I decided to stick it out a bit longer, though the mosquitoes where by now, feasting on me, somehow even getting under (or through) my clothing.  Another deer in the distance, same place as the original one and very slowly working its way in my general direction.  It stopped behind some trees so I took the opportunity to move closer, unfortunately I had to stop in an open space though still had my netting over me.  Very slowly it mover around me, never approaching an open spot where I could get a clear photo opportunity of it.  Eventually when it did it had it’s head down as it browsed in the ferns.

I’ve been using my camera in silent mode now for shooting mammals such as deer.  Having in normal mode has the advantage of the shutter sound stopping the animal in its tracks, giving me the chance to photograph them while motionless.  The down side is another photograph taken and the noise starts becoming more alarming to the animal.  Roe Deer, although quite timid animals are also curious and will often stop and stare at something they’re not quite sure of. 

While this male deer moved with it’s head down in the ferns, I tried clicking my fingers.  A sound that had a similar impact of the shutter but I only had to do it once and could then take photos on silent mode without much disturbance.


The image above wasn’t the best – too dark and still too many plants in the way, so I continued to follow it moving around me.  Eventually it go closer and closer until it came to another reasonably open space and better light.   To track it I had to twist my body as I couldn’t move completely as I was still in the open and even under my ‘mobile hide’ the movement would have been obvious, so I was very uncomfortable, and the effects of numerous mosquito bites were taking it’s toll.  I had noticed while moving towards me it regularly stopped to have a scratch and it wasn’t until I got the images home and up onto the computer screen that I noticed all of the mosquitos around it.  Looks like I wasn’t the only one struggling.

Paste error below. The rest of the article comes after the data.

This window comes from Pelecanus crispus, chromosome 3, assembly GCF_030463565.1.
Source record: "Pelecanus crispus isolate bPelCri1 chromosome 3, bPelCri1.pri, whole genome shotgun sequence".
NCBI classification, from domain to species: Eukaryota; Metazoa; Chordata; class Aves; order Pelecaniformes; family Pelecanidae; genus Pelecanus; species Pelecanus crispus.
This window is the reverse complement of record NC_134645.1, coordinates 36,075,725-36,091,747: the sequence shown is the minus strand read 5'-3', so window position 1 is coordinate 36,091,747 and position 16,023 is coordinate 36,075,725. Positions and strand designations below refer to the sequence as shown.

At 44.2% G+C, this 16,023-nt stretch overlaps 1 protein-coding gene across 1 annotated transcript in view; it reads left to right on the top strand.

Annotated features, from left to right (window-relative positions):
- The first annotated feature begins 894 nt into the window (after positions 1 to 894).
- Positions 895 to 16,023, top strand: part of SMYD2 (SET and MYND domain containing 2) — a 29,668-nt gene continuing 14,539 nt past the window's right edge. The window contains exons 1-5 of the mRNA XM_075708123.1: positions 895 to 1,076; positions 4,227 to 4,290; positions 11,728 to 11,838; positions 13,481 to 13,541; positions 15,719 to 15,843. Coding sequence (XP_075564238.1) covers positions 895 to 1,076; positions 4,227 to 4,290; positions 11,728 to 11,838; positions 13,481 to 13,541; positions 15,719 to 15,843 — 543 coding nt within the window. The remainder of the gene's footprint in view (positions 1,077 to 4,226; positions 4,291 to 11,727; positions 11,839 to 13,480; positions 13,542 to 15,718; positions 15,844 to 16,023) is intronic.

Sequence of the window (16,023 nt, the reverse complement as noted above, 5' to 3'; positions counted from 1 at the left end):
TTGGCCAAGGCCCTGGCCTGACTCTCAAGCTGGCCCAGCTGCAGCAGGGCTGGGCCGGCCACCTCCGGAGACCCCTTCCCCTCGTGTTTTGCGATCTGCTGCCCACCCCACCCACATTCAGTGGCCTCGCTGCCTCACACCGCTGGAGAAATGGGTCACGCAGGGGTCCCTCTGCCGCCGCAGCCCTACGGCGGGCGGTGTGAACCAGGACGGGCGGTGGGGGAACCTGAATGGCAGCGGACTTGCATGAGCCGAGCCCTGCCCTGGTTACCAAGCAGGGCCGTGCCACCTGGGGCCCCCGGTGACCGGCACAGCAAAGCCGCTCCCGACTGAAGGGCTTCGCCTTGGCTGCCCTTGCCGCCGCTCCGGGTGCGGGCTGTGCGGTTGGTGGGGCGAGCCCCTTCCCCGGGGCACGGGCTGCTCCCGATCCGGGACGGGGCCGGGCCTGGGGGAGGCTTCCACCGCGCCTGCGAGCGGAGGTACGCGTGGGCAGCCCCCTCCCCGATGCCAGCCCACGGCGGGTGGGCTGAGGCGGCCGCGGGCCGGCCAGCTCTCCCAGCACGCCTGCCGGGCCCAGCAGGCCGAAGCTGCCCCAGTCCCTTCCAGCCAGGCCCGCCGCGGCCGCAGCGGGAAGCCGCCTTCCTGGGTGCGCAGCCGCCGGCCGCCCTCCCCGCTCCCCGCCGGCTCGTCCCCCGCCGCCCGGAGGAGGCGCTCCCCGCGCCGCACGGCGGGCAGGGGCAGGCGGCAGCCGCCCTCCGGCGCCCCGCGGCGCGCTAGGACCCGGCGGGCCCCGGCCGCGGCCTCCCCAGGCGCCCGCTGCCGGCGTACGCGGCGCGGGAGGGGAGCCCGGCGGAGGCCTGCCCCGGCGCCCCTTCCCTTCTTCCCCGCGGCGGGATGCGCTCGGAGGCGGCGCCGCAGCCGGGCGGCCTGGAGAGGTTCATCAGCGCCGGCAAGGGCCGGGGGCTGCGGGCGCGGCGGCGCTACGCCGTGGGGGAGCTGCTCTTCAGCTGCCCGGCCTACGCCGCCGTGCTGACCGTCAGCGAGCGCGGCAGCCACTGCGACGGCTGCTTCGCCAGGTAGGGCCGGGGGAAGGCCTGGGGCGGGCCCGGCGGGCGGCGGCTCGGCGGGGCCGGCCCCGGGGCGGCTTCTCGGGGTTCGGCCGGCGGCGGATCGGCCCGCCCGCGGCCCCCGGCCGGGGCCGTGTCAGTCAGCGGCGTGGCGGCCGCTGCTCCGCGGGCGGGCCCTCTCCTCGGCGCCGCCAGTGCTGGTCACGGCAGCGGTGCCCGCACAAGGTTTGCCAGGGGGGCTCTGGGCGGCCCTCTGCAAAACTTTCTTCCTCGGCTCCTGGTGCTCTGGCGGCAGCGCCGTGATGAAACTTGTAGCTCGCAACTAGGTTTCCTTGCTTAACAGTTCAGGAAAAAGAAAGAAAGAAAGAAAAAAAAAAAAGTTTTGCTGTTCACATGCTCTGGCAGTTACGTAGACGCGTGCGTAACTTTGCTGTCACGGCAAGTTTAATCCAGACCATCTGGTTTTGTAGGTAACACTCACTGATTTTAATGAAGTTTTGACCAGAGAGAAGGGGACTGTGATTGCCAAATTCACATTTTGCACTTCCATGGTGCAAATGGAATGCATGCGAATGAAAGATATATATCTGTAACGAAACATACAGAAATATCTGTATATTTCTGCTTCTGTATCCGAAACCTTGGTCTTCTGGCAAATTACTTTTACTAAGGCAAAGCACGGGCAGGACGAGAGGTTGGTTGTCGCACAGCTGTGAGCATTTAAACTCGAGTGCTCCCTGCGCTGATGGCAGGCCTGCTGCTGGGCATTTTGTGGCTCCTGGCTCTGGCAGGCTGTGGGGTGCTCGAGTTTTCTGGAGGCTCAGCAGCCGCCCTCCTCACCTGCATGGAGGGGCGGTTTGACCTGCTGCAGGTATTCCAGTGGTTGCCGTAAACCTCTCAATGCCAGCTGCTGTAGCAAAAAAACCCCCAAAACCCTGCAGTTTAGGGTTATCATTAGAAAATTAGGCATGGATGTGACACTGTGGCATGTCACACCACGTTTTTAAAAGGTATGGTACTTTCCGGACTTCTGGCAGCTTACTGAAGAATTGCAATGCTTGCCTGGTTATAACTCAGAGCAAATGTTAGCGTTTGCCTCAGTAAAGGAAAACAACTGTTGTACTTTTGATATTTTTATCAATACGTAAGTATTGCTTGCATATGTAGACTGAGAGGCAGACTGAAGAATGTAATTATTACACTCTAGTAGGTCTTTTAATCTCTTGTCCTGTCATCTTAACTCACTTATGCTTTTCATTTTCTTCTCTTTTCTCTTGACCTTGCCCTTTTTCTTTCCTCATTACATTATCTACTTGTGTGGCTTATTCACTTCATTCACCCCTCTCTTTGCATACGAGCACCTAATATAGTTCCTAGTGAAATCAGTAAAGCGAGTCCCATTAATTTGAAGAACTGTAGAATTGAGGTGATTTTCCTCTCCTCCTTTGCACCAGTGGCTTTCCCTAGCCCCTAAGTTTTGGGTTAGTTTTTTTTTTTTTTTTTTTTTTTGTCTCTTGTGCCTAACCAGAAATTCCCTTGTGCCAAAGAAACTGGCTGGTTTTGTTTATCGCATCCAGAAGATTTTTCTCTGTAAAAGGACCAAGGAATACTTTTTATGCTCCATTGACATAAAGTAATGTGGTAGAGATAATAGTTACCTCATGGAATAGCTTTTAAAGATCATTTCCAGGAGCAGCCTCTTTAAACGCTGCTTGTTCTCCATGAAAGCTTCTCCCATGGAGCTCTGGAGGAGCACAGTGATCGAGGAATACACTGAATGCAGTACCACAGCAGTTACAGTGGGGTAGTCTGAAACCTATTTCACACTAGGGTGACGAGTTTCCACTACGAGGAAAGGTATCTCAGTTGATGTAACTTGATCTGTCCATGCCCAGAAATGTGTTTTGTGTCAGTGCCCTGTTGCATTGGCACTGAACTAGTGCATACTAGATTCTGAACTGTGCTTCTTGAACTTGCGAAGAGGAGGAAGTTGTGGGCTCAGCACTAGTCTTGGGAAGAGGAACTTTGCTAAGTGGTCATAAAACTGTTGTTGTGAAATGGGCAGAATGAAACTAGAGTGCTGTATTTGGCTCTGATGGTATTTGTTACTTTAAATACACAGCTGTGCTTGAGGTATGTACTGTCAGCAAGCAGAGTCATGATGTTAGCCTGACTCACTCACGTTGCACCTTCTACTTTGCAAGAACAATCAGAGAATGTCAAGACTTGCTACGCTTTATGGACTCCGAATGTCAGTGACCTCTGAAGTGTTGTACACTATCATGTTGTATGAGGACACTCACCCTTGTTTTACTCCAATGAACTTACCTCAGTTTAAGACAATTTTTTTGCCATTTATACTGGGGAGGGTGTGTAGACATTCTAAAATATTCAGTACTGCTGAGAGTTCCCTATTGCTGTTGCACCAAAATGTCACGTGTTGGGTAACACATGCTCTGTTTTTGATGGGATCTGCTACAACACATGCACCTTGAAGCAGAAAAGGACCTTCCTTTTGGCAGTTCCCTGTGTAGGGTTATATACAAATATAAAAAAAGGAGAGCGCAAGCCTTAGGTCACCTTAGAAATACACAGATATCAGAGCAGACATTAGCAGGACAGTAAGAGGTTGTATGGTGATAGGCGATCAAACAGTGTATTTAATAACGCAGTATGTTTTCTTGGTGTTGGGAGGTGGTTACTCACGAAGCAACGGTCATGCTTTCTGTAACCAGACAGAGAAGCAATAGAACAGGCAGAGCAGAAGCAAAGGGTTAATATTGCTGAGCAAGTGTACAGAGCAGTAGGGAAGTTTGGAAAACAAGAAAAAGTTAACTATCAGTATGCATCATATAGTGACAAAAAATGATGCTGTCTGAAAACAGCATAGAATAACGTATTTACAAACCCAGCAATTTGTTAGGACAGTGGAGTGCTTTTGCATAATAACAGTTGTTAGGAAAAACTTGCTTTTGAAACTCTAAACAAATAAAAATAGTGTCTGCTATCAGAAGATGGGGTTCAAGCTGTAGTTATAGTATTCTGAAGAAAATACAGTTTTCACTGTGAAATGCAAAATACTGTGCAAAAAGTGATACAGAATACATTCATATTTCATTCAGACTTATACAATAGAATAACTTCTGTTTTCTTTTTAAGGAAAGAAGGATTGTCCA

Below – an enlargement of part of the photograph above, showing the mosquitos around the deer's head.


Just before it went behind a tree and out of sight, I clicked my fingers again and got it’s attention.  It stopped and stared at this green blob in the middle of the woodland floor, which couldn’t help but move due to a combination of biting insects and cramp.  The final touch was getting a text message on my mobile – forgot to switch it off!  Now, clicking fingers or even shutter sounds could be construed as something ‘natural’ sounding with a bit of a stretch of the imagination, but a music tune playing?  The deer wasn’t having any of this and beat a hasty retreat, barking as it went.


I decided it just wasn’t going to be my day and decided to call time. 


At this time of the year the woodland floor is covered in ferns making Roe Deer hard to see and Foxes, almost impossible.  Above is an example of what is seen from our height and the ferns are not fully grown yet.  Below is take at the kind of height a Fox would experience.  Not surprising they can be hard to see unless using a path or crossing an open space.  The advantage is that with all this cover they are more likely to come out in daylight hours, though at this time of year they also have cubs to feed.